I’ve never been more proud to be an American than I am today.
Even in 2003, when George W. Bush stood on the USS Abraham Lincoln and recited, “Mission accomplished,” when he allegedly indicated that the war with Iraq was over, have I never felt more proud.
Even last summer, when Seal Team 6 swooped into Islamabad and killed Osama Bin Laden, have I never felt more proud.
And even when I first watched Rocky IV, when Sylvester Stallone whooped Dolph Lundgren’s Soviet ass, have I never felt more proud.
Had I been alive for the 1980 Miracle on Ice, or D-Day, or the moon landing or even the final day of the freaking American Revolution, would I never feel a greater sense of nationalism than I do on this very day.
Earlier today, Music Television, better known as MTV, announced that Jersey Shore will be canceled after this season.
WE DID IT! U-S-A! U-S-A! U-S-A!
When I first heard the news, I nearly broke down to my knees in tears. That’s how excited I was. This nightmarish, horrifying, god-awful blemish on our great nation is finally fading away, lost in the aether of time, where it rightfully belongs.
I suppose it is fairly ironic that I would be saluting America for this, considering we were the ones who popularized it to begin with. However, I’ll cut people some slack. The show premiered in 2009 — what the hell else happened in 2009? Nothing. People were bored, needed something new, and Jersey Shore came around and occupied their attention.
America, I forgive you. Just don’t make the same mistake again.
The worst part about this show is — well, it’s hard to pick, actually. One of them is the fact that the cast is making $2 million each for the sixth and final season, which apparently is equal to how much the adults actors in the ABC hit show Modern Family make per year.
Another one of the worst parts is the fact that it gave us Snooki. Enough said.
But I think the very worst part is the fact that we tried to forcefeed the show onto other countries. Other nations must have looked at the Jersey Shore program and said, “Dear God, this is what Americans watch to occupy their time? No wonder their economy is in the shitter. But, whatever floats their boat — just keep it the hell away from us.”
And then what do we go and do? We ship these group of degenerates off to Italy. I mean, that’s just as bad as sending over an envelope of anthrax. *SIDE NOTE: I am not endorsing that — FBI do not investigate me*
In all seriousness, though, I’m just glad that I never have to hear about it again. Sure, the “actors” are all set for life financially (granted they don’t waste all of their money on drugs and alcohol, which they will), but at least they have to face the semi-harsh reality of finding new occupations. They won’t be shipped off to an expansive house and paid to make fools of themselves.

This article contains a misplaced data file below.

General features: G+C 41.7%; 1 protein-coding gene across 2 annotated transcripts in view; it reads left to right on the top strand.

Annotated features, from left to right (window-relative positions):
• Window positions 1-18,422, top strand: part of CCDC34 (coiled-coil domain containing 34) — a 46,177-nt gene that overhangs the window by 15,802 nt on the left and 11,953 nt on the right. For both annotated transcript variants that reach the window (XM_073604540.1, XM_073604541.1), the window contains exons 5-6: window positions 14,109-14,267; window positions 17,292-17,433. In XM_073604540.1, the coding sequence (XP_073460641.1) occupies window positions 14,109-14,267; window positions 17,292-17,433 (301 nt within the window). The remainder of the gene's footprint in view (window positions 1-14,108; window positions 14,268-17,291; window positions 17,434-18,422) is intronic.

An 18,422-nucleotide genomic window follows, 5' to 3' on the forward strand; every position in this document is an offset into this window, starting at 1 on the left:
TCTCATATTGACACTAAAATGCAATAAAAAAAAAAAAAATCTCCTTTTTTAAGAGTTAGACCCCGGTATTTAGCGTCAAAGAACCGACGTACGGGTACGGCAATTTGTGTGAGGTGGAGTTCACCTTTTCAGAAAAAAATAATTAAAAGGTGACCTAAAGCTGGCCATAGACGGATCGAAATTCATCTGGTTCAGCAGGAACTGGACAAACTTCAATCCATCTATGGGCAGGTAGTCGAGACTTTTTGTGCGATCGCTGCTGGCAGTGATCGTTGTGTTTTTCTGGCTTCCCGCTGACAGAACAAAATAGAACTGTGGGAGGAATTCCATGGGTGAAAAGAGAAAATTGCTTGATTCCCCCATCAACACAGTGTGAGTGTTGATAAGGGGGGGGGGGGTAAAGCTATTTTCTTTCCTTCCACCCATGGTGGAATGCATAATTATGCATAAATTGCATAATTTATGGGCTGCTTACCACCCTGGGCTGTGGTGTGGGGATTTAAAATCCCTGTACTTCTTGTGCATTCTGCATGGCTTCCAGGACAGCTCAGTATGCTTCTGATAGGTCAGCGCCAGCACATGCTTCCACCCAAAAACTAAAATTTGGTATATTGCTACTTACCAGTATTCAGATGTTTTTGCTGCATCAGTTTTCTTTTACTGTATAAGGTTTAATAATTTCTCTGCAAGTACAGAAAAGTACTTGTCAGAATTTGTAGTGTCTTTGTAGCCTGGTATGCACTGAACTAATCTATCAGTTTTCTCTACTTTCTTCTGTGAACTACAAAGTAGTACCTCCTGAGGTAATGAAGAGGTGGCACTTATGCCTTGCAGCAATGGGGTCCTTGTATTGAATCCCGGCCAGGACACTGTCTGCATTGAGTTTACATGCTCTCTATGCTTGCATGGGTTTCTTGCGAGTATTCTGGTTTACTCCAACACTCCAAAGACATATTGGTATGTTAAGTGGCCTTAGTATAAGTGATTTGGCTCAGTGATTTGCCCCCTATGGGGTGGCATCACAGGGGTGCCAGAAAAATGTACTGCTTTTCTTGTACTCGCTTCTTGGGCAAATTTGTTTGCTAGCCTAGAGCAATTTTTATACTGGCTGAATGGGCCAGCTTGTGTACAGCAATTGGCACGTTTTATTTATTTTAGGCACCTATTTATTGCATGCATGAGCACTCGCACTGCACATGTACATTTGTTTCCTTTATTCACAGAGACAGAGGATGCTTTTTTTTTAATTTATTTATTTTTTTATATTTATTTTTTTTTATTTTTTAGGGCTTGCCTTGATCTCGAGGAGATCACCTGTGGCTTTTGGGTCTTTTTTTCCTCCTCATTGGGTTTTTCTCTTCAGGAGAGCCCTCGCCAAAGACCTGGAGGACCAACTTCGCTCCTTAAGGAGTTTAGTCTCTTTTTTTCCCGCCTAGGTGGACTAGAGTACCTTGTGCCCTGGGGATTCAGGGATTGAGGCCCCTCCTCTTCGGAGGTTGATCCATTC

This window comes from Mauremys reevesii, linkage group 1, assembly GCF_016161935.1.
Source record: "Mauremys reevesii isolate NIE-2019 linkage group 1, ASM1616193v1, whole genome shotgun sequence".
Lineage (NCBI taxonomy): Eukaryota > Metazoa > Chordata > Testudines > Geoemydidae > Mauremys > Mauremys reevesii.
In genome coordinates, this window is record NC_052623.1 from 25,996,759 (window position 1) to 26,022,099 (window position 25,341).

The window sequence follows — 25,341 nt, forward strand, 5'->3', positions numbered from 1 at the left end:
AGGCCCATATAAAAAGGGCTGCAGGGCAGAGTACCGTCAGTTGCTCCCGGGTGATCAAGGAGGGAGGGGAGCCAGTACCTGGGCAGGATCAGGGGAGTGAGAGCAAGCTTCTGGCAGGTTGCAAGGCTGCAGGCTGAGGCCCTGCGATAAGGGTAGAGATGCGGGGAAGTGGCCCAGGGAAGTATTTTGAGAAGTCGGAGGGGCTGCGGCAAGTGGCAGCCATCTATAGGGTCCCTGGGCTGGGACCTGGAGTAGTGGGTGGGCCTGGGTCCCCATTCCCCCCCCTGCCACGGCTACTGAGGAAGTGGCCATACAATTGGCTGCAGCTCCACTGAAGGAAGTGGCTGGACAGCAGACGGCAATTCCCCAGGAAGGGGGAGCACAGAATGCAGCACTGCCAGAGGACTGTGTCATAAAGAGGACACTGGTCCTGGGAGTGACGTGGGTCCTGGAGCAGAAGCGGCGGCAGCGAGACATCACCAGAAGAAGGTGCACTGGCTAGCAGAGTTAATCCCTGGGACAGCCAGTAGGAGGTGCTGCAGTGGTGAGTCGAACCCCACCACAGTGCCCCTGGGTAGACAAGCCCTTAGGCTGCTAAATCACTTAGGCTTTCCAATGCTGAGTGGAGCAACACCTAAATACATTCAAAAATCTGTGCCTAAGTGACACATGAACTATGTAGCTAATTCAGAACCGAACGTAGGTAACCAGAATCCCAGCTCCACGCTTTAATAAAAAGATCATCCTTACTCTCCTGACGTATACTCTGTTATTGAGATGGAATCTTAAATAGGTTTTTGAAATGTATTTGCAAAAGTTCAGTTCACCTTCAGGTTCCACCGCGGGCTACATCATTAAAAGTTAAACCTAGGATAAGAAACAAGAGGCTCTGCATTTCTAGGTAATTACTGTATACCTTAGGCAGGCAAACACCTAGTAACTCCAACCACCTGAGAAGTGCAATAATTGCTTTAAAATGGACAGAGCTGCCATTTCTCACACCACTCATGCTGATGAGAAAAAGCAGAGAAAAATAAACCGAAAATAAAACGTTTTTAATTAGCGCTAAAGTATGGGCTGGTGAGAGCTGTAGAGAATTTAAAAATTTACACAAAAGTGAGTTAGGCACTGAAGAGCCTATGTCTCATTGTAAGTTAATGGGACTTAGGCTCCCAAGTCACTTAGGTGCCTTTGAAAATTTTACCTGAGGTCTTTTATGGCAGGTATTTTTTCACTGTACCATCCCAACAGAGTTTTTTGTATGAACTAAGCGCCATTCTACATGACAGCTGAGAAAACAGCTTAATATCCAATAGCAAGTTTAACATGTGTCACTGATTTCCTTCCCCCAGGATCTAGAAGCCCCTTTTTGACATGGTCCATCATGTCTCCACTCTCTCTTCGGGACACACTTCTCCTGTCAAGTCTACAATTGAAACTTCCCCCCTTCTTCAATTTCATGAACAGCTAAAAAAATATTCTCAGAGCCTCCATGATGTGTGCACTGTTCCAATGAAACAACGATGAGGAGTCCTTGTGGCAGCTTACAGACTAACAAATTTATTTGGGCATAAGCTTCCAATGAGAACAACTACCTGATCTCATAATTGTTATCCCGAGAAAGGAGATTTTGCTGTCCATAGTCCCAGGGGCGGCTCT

Now they actually have to discover something that they’re good at. But, knowing the television business these days, they’ll probably all just get their own individual reality show spinoffs. For shame. If that happens, I rescind my aforementioned congratulations towards America.
But until that happens, allow us to rejoice. Ding dong, the show is dead.
In other news of things coming to an end, Andy Roddick retired.
Gee, I wonder if he’s wearing a Lacoste shirt and hat for fun, or if there is any other incentive involved? I’m not sure.
To me, this is the least warranted attention anybody has ever received for retiring. Andy Roddick won one grand slam in his career. Yeah, I know, “But he played in the same era as Roger Federer! And Rafael Nadal! And Novak Djokovic!”
Well, if you want to be the best — the very best — then there was no better time to play. Yet, Roddick seemed perfectly content making it to the quarterfinals of grand slams before getting eliminated by one of those three guys, and taking his paycheck and going home. I’m not saying the guy wasn’t a competitor, but considering the hype surrounding him earlier in his career, I don’t see how you can label his career from a competitive standpoint as anything but a failure.
After winning the U.S. Open in 2003 at the ripe age of 21, he was primed to become the next American tennis sensation. Andre Agassi and Pete Sampras had just retired, and American fans were still interested in tennis. Roddick was the guy.
And then he never won again, and after a few years, Americans lost interest in the sport as it became dominated by the Swiss, Spanish and Serbs. The three S’s.
Again, I’m not saying Roddick didn’t accomplish a lot, and I’m sure he won a ton of minor tournaments — and obviously we know he’s made a fortune in his career, but, I just can’t believe he wishes to throw in the towel without feeling compelled to trump the “Big 3” once and for all and take home one more title.
He’s retiring after the U.S. Open — in which he is still currently involved (he plays his third round match tomorrow), so if he miraculously wins it, and rides of into the sunset into retirement, then I’ll eat my words. It’s actually going to be pretty crazy watching the fan support that he’s going to receive during his next matches. The crowd will be nuts and it will be must-see TV. So perhaps it will motivate him. We shall see.
Actually, I take it all back. I’d probably retire too if it meant getting to spend more time with this:
Seriously, how the hell did he pull that off?
Oh, that’s right. He’s rich.